A man who spent 10 years in prison for robbery and burglary has been released after the Innocence Project Northwest persuaded King County prosecutors to re-examine the man’s conviction, which was based solely on eyewitness testimony.
The case of Brandon Olebar came to the attention of the Innocence Project Northwest (IPNW), based out of the clinical law program at the University of Washington Law School, in 2011. The project said two students “developed a body of evidence” that showed Olebar was not among the assailants who in February 2003 broke into the home of Olebar’s sister’s boyfriend, pistol-whipped and beat him unconscious and then stuffed him in a closet. The victim said as many as eight attackers beat him for more than 10 minutes, during which time he recognized Olebar’s sister as one of them. He told police the attackers had “feather” facial tattoos.
Two days after the beating, the victim identified Brandon Olebar from a photograph montage. Despite the fact that he does not have a facial tattoo and that he had an alibi, Olebar was charged with burglary and robbery, convicted by a King County jury solely on the basis of eyewitness testimony, and sentenced to 16 1/2 years in prison.
IPNW Director Jacqueline McMurtrie said two law students, Nikki Carsley and Kathleen Klineall, tracked down and interviewed three of the assailants, who signed sworn statements admitting their involvement and denying that Brandon Olebar was present. Working with IPN attorney Fernanda Torres, they presented the new evidence to Mark Larson, the chief criminal deputy prosecutor to King County Prosecutor Dan Satterberg.
McMurtrie said that, over the next several months, Torres and Larson reviewed the case in light of the new the evidence developed by IPNW and conducted independent interviews of new witnesses. Last Friday, Satterberg’s office moved to vacate the conviction and dismissed the charges, and Olebar, 30, was released into the arms of his wife, Mely, and Torres.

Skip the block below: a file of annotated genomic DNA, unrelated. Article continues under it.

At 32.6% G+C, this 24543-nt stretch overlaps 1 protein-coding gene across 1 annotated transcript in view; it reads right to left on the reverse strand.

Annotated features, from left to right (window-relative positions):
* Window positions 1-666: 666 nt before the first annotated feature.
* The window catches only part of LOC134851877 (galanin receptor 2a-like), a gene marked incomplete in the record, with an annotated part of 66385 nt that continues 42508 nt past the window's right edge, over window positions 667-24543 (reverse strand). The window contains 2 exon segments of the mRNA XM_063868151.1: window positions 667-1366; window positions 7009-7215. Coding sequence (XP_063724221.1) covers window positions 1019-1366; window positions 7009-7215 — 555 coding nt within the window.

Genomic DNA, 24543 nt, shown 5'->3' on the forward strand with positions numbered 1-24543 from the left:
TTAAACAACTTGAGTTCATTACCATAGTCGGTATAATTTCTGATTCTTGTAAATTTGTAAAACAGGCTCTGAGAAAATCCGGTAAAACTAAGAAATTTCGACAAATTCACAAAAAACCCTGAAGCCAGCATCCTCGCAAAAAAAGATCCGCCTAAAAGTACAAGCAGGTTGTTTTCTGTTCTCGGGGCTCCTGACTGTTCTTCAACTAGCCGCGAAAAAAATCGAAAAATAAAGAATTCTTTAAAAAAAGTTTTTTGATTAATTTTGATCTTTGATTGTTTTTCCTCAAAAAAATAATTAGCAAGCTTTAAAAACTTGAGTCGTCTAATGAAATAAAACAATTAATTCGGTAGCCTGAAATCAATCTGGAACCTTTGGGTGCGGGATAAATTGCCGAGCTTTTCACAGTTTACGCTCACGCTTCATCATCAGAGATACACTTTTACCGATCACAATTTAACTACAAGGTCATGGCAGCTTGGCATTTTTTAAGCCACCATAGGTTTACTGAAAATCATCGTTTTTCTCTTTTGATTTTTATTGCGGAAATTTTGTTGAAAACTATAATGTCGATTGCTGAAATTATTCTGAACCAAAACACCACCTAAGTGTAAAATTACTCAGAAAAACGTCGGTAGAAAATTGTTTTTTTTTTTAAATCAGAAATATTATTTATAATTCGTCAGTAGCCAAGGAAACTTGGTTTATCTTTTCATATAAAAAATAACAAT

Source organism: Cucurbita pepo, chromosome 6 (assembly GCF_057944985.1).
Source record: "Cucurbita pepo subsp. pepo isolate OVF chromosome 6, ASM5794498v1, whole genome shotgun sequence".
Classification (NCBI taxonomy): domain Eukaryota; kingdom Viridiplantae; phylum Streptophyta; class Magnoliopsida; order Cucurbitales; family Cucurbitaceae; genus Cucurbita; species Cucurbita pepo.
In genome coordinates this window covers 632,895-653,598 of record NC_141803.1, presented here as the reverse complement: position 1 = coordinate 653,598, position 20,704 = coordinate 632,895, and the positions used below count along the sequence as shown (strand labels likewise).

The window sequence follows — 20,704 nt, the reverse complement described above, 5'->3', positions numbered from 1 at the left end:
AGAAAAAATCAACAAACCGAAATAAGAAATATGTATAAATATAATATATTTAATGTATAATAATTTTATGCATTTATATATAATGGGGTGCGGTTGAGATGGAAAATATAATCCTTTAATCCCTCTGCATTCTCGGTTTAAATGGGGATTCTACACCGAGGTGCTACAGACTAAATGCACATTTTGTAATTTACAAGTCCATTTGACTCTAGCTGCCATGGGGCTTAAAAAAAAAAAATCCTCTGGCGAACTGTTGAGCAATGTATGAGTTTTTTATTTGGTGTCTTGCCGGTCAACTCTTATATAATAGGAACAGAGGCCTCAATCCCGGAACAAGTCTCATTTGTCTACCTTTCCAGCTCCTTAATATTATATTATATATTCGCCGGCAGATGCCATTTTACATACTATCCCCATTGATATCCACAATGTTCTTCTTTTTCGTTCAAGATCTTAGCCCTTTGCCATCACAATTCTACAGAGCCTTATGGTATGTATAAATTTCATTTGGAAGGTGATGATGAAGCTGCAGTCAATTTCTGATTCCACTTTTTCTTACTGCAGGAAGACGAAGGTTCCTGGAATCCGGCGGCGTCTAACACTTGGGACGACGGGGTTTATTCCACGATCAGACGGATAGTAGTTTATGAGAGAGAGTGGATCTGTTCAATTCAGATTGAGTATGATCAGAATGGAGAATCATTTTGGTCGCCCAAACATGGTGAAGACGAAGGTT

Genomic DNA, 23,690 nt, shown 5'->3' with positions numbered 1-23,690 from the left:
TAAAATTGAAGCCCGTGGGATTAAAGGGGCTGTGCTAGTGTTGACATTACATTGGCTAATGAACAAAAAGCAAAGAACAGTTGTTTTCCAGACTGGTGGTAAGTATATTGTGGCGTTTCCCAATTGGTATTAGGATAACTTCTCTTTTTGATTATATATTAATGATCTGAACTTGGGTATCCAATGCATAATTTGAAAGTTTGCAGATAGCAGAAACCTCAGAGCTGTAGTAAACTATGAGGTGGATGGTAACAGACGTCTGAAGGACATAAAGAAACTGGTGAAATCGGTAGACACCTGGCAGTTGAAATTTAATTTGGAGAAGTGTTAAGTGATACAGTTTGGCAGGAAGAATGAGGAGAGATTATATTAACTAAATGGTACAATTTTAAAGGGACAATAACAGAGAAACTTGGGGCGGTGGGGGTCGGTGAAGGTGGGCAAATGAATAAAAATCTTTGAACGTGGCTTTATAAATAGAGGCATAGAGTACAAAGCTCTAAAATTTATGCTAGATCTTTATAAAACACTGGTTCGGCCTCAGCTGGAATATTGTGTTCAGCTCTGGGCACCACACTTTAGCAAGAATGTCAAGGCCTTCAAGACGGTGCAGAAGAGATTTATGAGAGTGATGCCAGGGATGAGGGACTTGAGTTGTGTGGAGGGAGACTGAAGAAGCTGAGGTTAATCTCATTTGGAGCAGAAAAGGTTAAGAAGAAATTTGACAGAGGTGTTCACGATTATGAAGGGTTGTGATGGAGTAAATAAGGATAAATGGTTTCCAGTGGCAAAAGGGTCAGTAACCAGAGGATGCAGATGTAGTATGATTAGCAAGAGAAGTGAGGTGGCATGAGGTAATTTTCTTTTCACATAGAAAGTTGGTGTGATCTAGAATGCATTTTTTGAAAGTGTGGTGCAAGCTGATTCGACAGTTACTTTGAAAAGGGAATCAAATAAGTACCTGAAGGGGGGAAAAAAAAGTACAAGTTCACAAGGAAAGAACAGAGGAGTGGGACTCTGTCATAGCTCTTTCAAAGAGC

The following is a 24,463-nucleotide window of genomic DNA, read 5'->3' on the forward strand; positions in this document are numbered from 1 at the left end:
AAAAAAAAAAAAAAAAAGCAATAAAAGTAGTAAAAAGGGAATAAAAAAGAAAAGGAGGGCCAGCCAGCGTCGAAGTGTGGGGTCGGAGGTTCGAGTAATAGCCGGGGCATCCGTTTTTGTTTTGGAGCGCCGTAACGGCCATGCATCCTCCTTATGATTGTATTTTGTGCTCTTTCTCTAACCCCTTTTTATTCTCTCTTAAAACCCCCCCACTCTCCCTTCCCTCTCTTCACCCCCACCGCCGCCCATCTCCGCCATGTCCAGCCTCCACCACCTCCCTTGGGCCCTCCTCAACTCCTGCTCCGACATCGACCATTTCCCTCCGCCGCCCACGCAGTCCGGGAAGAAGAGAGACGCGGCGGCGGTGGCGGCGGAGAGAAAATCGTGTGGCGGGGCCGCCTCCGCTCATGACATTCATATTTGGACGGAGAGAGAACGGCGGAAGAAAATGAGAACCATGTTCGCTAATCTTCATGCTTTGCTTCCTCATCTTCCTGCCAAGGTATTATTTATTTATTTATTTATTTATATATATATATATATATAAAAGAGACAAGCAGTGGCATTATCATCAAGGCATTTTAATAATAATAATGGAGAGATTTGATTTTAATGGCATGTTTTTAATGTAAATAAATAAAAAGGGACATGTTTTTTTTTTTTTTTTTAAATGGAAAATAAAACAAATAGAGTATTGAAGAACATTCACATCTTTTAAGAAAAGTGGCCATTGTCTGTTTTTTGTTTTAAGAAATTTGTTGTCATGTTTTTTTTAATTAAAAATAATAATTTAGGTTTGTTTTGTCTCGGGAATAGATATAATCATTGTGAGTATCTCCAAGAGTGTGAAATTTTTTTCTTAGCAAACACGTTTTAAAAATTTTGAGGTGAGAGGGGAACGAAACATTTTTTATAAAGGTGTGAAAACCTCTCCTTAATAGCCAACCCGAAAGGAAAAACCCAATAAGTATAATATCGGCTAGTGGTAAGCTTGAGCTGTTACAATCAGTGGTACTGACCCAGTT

“Eyewitness misidentification is the single greatest cause of wrongful convictions,” said IPNW Policy Director Lara Zarowsky. “It played a role in nearly 75 percent of the convictions overturned through DNA testing.” Zarowsky said the project is partnering with Washington state law enforcement, social scientists and prosecutors to develop best practices for police officers implementing eyewitness identification procedures.
Satterberg, in a written statement, said prosecutors have “an on-going duty to receive and consider new evidence in a case, even after a jury’s verdict.”
“In this matter, the new statements from the participants in the robbery cast enough doubts about Mr. Olebar’s involvement in the crime that we decided the case should be dismissed in the interests of justice,” Satterberg said.
Torres, Olebar’s attorney, praised Satterberg and said his offices’ “willingness to correct an injustice in light of new evidence shows true devotion to justice, even long after a case has been put to rest.”
Olebar spent years protesting his conviction and said he was “ecstatic to finally be heard” when the IPNW took his case.
“My wife, the students and my lawyer fought for me and it means so much that they did that for me,” Olebar said in a statement. “It’s unreal. “The people that believed in me when I was in prison kept me going.”
IPNW is part of a national network of projects who work to free the wrongly convicted. It was among 29 cases in the U.S. documented by the Innocence Network in 2013, according to a report released today.